That most exquisite pain—the refusal to face one’s homosexuality squarely—has seldom been as expertly expressed as in Dag Hammarskjold’s fragmental autobiography, Markings (Alfred A. Knopf, 1964). So far critics have left unexpressed the suspicions of obvious deletions, for this is surely only one tiny portion of the whole. All that aside, this daily journal of a self-imposed crown of thorns evokes a pity akin to tears, not for his pain (though he suffered greatly) but for his shame. He frankly discusses his love for various men and an occasional “lapse” into overt sexuality—followed by the most intense mental self-flagellation. There is much more, undoubtedly, to his story and one hopes that, when sufficient time has passed, someone will have the data to tell it properly.
Unusual though it is, our next item was “written” in a non-existent language—Moghrebi (an Arabic dialect)—by Driss Ben Hamed Charadi, a North African Arab. Actually, A Life Full of Holes was tape-recorded first and translated by famous novelist Paul Bowles and published by Grove Press (1964). The life of Driss, an orphan child in the slums of French Morocco is a story of unbelievable horror; including anecdotes about eating and enjoying “white bean pudding with turnips,” etc. A variety of homosexual passes were made at Driss while he was growing up and at one point he worked for a homosexual male and his coterie. The book has been presented as a novel, but is actually an autobiography. In either category it is a poor book, interesting mainly as a curiosity. Best taken as a slice of life and raw at that.
William Shakespeare, the man, continues through the years to fascinate writers and countless biographies and fictionalized biographies of his life have appeared. One of the latest attempts to make him real and living in fictional form is Nothing Like The Sun by Anthony Burgess (Norton, 1964). Mr. Burgess sees the “dark lady” of the sonnets as a dusky Moor and names his male lover, Henry Wriothesley, 3rd Earl of Southampton. While an exciting novel, it is entirely restricted to those who enjoy historical novels, although Mr. Burgess has included some fairly conjectural love scenes.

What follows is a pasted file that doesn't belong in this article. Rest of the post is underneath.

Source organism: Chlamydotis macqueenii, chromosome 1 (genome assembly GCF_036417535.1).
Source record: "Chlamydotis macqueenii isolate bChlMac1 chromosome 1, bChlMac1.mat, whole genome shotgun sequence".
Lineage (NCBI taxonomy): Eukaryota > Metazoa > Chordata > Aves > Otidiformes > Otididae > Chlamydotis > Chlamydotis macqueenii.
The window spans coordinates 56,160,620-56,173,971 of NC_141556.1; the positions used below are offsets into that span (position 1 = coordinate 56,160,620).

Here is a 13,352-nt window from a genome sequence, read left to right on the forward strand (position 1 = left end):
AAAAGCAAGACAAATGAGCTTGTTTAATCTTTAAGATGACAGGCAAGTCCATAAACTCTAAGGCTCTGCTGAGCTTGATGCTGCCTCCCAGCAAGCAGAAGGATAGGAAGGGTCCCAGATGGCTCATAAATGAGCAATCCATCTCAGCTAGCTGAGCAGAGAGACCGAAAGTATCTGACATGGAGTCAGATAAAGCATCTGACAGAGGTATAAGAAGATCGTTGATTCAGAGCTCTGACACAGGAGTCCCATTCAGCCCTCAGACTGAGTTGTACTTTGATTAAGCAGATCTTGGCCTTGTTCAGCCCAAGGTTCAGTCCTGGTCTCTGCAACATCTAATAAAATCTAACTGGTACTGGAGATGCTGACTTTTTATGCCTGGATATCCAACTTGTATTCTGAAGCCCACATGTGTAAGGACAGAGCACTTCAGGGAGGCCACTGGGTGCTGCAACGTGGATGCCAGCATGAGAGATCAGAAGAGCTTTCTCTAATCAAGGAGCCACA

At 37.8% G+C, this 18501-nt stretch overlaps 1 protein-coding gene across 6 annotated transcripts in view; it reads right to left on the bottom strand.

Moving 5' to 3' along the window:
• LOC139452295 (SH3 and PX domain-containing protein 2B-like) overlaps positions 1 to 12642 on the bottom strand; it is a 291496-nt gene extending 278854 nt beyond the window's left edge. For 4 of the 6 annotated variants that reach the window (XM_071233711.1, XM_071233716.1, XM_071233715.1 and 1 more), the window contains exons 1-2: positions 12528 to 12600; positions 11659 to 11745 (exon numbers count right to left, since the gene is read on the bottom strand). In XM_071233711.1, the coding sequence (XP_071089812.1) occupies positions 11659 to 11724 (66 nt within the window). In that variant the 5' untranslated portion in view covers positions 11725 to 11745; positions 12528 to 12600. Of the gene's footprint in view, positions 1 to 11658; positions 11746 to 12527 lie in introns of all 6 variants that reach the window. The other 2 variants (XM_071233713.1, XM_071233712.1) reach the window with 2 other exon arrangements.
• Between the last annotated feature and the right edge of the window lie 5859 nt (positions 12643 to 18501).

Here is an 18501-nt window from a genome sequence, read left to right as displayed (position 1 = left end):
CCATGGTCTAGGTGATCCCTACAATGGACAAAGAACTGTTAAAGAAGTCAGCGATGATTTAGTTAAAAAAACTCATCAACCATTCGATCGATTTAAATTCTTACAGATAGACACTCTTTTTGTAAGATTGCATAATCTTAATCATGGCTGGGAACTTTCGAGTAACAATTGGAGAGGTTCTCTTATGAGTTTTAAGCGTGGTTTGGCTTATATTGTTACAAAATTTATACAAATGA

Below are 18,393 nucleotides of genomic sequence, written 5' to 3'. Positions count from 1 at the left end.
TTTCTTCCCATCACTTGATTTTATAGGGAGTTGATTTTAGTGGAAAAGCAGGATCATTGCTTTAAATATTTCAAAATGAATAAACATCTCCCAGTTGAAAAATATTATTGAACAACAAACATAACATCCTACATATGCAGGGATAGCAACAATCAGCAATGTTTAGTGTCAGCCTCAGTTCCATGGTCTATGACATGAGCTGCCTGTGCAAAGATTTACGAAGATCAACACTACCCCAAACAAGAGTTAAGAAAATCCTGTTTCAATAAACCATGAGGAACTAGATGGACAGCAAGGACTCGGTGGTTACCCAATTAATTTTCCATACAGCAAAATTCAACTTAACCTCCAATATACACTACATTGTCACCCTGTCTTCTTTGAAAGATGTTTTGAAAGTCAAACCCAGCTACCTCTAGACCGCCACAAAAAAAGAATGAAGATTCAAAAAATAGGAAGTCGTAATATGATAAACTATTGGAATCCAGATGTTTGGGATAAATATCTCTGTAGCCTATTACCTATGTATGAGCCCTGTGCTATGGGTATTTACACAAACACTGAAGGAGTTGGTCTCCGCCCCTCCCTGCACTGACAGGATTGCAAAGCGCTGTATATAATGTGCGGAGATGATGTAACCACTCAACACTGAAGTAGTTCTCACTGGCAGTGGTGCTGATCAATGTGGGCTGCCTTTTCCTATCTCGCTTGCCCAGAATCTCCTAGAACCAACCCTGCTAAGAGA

Turning briefly to fiction titles, Howard Clewes, a fair story teller, has a dressed up, spruced up Western, set in today’s Brazil where cattle raising is still a wild and primitive industry. The Libertines (Doubleday, 1964, 1965), in England called more aptly, Man On A Horse Jonathan Cape (1964), concerns in part the murder of a very sweet Indian gay boy, Jose Guata, by Denis Cassell, an emasculated type from the “home office.” Author Clewes, despite the killing, is more than fair in his handling of the homosexual aspects. Good first novels are often diminished by the faint praise “promising.” C.D.B. Bryan’s novel P. S. Wilkinson (Harper, 1965) deserves far more for it really is a polished, excellent novel, even overcoming the time-worn plot of “youngman against the world.” P. S. is heterosexual, but hardly a eunich [sic], so when he is examined by the C.I.A. for a potential post, his honesty in recounting his sexual history (including some childhood homosexuality) causes his rejection on the ground of homosexuality. A long section of the novel also covers his involvement with a pair of lesbians (pretty disillusioning for him).
Burt Blechman’s staccato diatribe, Stations (Random House, 1964), is almost impossible to like, but must inevitably be admired for the writing skill. It is another of those joyless hysterical screams belching forth from our prematurely damned youth. Held against an adult novel, where responsible people are portrayed (Christopher Isherwood’s recent A Single Man for example) it seems puerile. The anti-hero, called “ 901” hurries about obsessively through the New York subway system’s lavatories, pursued by a vice cop, and each station is symbolic of one of the stations of the cross. Too far out and far too young; not even enough sex for the literate voyeurs.
©1965, 2017 by The Tangent Group. All rights reserved.
- Barbara Grier image ©2017 by JEB (Joan E. Biren.) Used by permission. ↩